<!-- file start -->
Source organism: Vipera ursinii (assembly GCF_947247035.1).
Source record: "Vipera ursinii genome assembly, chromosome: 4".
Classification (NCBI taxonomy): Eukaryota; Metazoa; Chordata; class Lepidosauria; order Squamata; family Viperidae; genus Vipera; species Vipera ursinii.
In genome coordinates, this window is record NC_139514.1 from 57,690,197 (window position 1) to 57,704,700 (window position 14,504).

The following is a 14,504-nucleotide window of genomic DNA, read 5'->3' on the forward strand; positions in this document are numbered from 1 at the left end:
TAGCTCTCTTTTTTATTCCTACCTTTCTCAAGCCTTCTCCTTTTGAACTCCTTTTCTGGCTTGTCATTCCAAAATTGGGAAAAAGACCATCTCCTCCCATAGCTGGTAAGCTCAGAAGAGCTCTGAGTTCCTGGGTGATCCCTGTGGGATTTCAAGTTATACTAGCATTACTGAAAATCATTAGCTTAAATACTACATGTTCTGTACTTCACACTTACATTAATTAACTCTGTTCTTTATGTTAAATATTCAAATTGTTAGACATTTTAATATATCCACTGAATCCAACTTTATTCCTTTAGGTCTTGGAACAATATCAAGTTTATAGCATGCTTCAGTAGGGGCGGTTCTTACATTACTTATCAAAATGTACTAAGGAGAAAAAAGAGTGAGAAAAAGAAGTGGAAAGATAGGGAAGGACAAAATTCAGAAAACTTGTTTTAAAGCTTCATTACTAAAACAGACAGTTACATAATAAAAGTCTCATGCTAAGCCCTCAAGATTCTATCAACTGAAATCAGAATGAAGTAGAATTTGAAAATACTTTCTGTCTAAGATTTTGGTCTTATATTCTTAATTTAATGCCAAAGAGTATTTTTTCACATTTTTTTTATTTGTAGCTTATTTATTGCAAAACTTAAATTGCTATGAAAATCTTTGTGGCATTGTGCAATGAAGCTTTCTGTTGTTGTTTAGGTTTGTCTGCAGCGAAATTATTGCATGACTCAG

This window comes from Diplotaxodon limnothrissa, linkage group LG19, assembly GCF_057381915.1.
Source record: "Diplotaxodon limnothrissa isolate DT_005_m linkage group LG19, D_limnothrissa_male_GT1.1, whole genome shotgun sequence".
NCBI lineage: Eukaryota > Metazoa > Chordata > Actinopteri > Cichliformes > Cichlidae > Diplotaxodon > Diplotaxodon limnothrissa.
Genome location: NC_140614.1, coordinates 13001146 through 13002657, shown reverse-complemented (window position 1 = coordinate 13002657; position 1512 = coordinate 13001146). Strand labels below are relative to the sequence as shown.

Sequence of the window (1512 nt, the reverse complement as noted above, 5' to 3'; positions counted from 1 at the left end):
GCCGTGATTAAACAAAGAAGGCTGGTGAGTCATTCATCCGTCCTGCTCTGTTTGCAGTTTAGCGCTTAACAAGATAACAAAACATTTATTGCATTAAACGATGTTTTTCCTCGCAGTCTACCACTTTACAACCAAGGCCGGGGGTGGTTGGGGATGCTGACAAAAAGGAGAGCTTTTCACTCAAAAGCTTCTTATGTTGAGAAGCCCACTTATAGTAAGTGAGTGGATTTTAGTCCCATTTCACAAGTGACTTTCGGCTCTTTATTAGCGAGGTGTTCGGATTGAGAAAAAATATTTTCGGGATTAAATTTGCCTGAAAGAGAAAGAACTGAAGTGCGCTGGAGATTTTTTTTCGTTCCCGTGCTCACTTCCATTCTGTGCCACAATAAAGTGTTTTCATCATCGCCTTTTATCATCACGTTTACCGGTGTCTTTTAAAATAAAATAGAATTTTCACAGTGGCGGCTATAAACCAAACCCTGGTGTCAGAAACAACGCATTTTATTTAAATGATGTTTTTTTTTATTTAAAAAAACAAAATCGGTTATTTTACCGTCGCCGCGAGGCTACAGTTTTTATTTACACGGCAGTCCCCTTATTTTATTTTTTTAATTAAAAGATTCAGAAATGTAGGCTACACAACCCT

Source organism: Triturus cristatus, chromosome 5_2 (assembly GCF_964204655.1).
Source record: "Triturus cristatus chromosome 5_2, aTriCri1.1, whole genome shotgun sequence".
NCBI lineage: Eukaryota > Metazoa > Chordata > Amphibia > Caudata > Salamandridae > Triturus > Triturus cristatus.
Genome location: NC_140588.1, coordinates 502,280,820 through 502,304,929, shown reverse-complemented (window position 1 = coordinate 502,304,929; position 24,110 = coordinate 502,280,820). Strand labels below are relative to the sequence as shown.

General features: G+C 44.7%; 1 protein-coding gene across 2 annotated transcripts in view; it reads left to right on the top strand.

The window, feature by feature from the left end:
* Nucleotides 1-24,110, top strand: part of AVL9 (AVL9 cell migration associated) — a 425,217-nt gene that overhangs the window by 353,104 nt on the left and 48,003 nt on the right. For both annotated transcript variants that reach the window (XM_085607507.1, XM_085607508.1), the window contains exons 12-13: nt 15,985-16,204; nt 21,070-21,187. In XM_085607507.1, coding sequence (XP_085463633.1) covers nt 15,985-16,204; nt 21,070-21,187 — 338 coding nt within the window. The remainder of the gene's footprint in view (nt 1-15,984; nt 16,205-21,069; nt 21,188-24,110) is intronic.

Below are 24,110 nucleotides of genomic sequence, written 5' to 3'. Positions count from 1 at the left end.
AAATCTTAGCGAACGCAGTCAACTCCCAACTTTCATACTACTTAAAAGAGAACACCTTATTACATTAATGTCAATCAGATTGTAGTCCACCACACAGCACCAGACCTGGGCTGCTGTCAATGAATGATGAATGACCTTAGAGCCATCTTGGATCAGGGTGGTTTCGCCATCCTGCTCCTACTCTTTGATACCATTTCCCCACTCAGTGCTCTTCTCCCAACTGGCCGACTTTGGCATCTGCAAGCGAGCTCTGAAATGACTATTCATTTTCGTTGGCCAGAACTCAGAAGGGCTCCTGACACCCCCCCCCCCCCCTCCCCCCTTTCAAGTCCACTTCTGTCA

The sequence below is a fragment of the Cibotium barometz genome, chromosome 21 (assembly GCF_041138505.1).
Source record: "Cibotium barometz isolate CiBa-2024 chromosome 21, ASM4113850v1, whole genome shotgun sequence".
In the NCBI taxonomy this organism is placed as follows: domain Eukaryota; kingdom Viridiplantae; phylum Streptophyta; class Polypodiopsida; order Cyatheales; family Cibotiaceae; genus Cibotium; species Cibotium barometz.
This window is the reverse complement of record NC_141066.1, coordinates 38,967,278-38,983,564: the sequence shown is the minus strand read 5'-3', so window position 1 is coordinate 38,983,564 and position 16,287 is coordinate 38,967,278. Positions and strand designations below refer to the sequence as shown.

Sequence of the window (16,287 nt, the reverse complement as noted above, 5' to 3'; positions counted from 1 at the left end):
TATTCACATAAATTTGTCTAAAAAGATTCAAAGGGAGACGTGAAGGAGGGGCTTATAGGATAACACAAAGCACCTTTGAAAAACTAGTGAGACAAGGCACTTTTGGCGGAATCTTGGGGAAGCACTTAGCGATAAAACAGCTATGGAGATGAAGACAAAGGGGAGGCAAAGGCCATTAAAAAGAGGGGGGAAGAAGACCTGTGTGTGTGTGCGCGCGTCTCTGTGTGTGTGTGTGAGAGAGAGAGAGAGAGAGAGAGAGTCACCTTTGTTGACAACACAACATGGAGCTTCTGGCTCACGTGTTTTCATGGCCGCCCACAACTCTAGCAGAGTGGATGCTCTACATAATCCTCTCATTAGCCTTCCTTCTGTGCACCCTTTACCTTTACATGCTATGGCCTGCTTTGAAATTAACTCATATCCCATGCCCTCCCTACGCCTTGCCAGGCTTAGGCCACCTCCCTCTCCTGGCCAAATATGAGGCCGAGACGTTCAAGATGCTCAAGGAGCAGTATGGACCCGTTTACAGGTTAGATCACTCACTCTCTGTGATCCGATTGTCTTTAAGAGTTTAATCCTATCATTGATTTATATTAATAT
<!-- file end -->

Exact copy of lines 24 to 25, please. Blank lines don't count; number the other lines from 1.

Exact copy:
In the NCBI taxonomy this organism is placed as follows: domain Eukaryota; kingdom Viridiplantae; phylum Streptophyta; class Polypodiopsida; order Cyatheales; family Cibotiaceae; genus Cibotium; species Cibotium barometz.
This window is the reverse complement of record NC_141066.1, coordinates 38,967,278-38,983,564: the sequence shown is the minus strand read 5'-3', so window position 1 is coordinate 38,983,564 and position 16,287 is coordinate 38,967,278. Positions and strand designations below refer to the sequence as shown.